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Sun Savvy Information

Sometimes called photodamage, sun damage refers to the effects of the sun on the look and feel of your skin. Sun damage is caused by frequent exposure to harmful ultraviolet (UV) rays, and undetectable form of radiation emitted by the sun.

  • UVA rays that penetrate deep within the skin- a source of aging skin as well as skin cancer penetrate through the epidermis, dermis and into the upper level of subcutaneous tissue.
  • UVB rays that primarily affect the skin's surface and are a key source of sunburns as well as skin cancer, penetrate through the epidermis and into the dermis.

Over time, UV light damages collagen and elastin within the skin, causing skin to sag, stretch, lose its bounce-back resilience, and become more vulnerable to bruising and tearing. Even young, healthy-looking skin can start to show signs of damage with prolonged exposure to the sun.

You've seen what the signs of sun damage look like. Now see what you can do to prevent them.

Be Sunscreen Savvy

Sunscreen works to keep harmful harmful UVA and UVB ray at bay. Chemical sunscreens (such as octinoxate) absorb the UV rays and radiation, while physicl sunscreens (such as zinc oxide) reflect and/or scatter them. Physical sun blocks provide the broadest spectrum sun protection, meaning they block both UVB and UVA rays.

For everyday protection against UVA and UVB rays, we recommend the following light lotions containing 9% zinc oxide:

  • Obagi-C-Rxtm System SunGuard SPF30
  • Obagi Nu-Derm System Healthy Skin Protection SPF 35

Slather It On

Regardless of how much or how little you're out in the sun, applying sun screen every day is perhaps the single best way to protect your skin from sun damage. The American Academy of Dermatology recommends using a product with a Sun Protection Factor (SPF) of at least 15. The quicker you burn, the higher you want your SPF. Here are some other sunscreen tips:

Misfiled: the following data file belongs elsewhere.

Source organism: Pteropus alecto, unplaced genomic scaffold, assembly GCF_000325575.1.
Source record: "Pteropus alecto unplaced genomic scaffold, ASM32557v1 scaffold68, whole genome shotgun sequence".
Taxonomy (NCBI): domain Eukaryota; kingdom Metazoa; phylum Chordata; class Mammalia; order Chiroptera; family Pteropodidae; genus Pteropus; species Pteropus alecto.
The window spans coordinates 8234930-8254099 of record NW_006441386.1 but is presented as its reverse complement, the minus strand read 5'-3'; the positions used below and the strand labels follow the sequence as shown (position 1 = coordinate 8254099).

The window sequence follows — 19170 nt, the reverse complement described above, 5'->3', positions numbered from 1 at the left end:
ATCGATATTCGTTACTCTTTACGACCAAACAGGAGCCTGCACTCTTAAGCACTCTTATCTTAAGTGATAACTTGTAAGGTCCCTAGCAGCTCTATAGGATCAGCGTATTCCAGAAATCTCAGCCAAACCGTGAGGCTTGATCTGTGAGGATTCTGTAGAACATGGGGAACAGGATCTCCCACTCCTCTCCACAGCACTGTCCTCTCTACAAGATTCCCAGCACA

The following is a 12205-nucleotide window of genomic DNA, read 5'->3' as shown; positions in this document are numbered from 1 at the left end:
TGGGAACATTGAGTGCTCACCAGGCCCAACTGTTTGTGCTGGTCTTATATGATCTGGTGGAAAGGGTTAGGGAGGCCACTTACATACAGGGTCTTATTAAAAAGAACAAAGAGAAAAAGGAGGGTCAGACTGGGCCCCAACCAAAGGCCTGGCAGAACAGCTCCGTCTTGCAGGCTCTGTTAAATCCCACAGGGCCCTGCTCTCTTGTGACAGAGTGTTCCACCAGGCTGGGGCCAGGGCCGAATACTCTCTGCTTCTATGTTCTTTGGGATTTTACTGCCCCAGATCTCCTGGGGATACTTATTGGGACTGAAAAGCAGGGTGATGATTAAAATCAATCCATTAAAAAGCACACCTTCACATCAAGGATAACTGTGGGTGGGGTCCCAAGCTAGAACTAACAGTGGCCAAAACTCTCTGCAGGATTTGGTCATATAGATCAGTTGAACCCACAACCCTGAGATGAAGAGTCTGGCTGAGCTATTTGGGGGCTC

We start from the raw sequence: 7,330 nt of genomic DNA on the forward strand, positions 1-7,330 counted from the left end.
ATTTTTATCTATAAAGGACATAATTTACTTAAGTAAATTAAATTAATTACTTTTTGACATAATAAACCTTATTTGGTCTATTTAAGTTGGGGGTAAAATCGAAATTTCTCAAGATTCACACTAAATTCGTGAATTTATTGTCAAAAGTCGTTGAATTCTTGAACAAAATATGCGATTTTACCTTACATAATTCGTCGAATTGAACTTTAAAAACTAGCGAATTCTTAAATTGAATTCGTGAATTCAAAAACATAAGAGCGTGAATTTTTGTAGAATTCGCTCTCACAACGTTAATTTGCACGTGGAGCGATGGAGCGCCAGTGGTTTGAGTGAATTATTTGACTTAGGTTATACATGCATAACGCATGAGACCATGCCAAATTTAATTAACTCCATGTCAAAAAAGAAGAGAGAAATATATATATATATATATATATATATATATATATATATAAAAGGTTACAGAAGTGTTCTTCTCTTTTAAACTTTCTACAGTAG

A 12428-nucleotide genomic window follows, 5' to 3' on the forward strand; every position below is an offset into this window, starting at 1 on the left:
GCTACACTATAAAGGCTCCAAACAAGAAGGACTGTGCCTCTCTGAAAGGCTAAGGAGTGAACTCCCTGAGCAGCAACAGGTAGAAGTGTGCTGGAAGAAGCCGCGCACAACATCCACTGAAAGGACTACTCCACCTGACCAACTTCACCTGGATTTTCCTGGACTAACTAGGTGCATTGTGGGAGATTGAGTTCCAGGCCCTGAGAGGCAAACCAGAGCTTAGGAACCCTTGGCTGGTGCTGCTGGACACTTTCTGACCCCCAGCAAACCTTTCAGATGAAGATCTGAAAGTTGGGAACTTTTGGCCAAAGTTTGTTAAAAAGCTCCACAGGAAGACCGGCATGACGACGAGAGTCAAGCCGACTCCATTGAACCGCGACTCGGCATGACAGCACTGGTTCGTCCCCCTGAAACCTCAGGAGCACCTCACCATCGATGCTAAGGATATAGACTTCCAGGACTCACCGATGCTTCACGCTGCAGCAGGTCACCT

• Generously apply sunscreen to all exposed areas at least 1/2 hour before sun exposure.
  • Swimming and perspiration reduce the SPF value for many sunscreens, so reapply frequently.
  • Use at least one ounce of sunscreen, enough to fill a shot glass, on your body.
  • Apply another 1 to 2 teaspoons to your face.

Cover Yourself

What we wear can help protect our skin from sun damage. Heavier fabrics like demim offer more sun protection than lightweight fabrics such as lace and linen. Availabel from many companies and online, specially designed sun-protective clothing have a tighter weave than typical summer frabics, and are usually darker in color. Look for the Ultraviolet Protection Factor (UPF) value on the labels; the higher the value, the more UV protection the article of clothing offers.

Want to know if your clothes will protect your skin from sun damage? Try this simple test.

  • Hold an article of clothing up to a light bulb. If you can see through it, its SPF value is probably less than 15.
  • If light gets through, but you can't see through is, its SPF value is probably 15-50.
  • If it completely blocks all light, it's SPF value is probably over 50.

You may also want to keep this in mind: most cotton T-shirts and summerweight fabrics allow as much as 50% of harmful UVB rays through to your skin when dry, and 60-70% when wet. Open mesh baseball caps and open-weave straw hats are just as bad, if not worse.

Hats On

Summer or winter, hats that cover the head and neck offer outstanding protection against the sun. Wide rims (2 to 3 inches) that go all the way around the hat offer the UV protection.

We can't completely undo sun damage. But. with the right help, the skin can repair itself. It's never too late to start protecting your skin, and yourself. Start protecting your skin and correct sun damage today. And enjoy a longer lifetime of fun in the sun.

If you are considering medical spa treatments or would just like to meet with one of the doctors to discuss the procedure you are interested in, please contact us at the Torrance office at (310) 784-0644 or send us an email.

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